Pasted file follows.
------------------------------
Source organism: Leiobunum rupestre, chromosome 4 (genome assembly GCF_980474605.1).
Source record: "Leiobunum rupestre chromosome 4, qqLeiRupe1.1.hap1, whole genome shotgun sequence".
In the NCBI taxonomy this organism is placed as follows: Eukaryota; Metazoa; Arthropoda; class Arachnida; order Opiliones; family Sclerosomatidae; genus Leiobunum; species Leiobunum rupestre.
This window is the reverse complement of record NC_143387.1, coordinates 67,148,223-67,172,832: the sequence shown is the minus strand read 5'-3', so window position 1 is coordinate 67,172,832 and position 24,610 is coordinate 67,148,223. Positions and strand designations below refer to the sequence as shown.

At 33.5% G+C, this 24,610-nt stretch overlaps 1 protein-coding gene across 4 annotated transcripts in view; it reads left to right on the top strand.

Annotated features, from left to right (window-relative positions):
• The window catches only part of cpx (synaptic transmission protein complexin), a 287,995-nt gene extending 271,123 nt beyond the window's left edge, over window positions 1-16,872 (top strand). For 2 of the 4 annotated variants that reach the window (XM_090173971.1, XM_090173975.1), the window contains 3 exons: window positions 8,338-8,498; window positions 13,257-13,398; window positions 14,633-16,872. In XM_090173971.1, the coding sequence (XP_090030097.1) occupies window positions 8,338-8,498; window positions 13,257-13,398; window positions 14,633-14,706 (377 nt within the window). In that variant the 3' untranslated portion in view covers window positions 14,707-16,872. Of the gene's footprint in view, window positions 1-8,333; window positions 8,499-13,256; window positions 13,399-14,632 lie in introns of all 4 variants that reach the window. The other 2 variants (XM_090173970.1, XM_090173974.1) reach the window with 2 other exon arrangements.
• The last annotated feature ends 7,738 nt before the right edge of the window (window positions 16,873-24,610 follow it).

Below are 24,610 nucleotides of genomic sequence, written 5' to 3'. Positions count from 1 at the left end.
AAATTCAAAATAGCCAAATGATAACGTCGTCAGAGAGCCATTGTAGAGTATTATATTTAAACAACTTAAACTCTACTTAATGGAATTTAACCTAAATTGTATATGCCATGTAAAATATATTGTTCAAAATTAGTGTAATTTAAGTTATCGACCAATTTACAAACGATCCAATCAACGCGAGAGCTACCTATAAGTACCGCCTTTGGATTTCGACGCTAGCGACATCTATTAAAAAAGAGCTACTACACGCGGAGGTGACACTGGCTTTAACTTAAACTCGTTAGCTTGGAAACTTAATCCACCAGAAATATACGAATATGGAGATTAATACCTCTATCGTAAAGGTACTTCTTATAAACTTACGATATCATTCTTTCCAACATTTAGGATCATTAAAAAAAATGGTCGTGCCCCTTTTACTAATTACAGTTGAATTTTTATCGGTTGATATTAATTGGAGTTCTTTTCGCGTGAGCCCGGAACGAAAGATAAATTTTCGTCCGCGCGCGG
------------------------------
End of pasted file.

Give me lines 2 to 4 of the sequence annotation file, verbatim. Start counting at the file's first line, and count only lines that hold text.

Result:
Source record: "Leiobunum rupestre chromosome 4, qqLeiRupe1.1.hap1, whole genome shotgun sequence".
In the NCBI taxonomy this organism is placed as follows: Eukaryota; Metazoa; Arthropoda; class Arachnida; order Opiliones; family Sclerosomatidae; genus Leiobunum; species Leiobunum rupestre.
This window is the reverse complement of record NC_143387.1, coordinates 67,148,223-67,172,832: the sequence shown is the minus strand read 5'-3', so window position 1 is coordinate 67,172,832 and position 24,610 is coordinate 67,148,223. Positions and strand designations below refer to the sequence as shown.